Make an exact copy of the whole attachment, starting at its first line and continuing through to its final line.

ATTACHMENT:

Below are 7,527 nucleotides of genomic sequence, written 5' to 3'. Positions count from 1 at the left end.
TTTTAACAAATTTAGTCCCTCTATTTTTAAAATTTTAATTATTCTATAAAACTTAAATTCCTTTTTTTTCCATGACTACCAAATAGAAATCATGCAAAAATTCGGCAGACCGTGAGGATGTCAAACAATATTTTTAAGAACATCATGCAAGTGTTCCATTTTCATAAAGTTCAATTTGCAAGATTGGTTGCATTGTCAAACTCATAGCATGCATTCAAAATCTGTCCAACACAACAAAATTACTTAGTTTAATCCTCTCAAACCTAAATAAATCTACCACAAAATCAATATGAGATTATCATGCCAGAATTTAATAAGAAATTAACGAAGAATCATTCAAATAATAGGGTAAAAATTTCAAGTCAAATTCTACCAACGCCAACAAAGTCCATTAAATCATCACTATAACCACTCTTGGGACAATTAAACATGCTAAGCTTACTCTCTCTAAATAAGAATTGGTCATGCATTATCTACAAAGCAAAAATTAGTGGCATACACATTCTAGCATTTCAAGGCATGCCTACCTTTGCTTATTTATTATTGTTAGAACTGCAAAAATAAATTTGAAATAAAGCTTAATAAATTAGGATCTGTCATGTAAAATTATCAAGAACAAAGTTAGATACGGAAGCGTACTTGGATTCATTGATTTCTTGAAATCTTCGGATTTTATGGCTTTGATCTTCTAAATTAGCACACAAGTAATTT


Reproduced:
Below are 7,527 nucleotides of genomic sequence, written 5' to 3'. Positions count from 1 at the left end.
TTTTAACAAATTTAGTCCCTCTATTTTTAAAATTTTAATTATTCTATAAAACTTAAATTCCTTTTTTTTCCATGACTACCAAATAGAAATCATGCAAAAATTCGGCAGACCGTGAGGATGTCAAACAATATTTTTAAGAACATCATGCAAGTGTTCCATTTTCATAAAGTTCAATTTGCAAGATTGGTTGCATTGTCAAACTCATAGCATGCATTCAAAATCTGTCCAACACAACAAAATTACTTAGTTTAATCCTCTCAAACCTAAATAAATCTACCACAAAATCAATATGAGATTATCATGCCAGAATTTAATAAGAAATTAACGAAGAATCATTCAAATAATAGGGTAAAAATTTCAAGTCAAATTCTACCAACGCCAACAAAGTCCATTAAATCATCACTATAACCACTCTTGGGACAATTAAACATGCTAAGCTTACTCTCTCTAAATAAGAATTGGTCATGCATTATCTACAAAGCAAAAATTAGTGGCATACACATTCTAGCATTTCAAGGCATGCCTACCTTTGCTTATTTATTATTGTTAGAACTGCAAAAATAAATTTGAAATAAAGCTTAATAAATTAGGATCTGTCATGTAAAATTATCAAGAACAAAGTTAGATACGGAAGCGTACTTGGATTCATTGATTTCTTGAAATCTTCGGATTTTATGGCTTTGATCTTCTAAATTAGCACACAAGTAATTT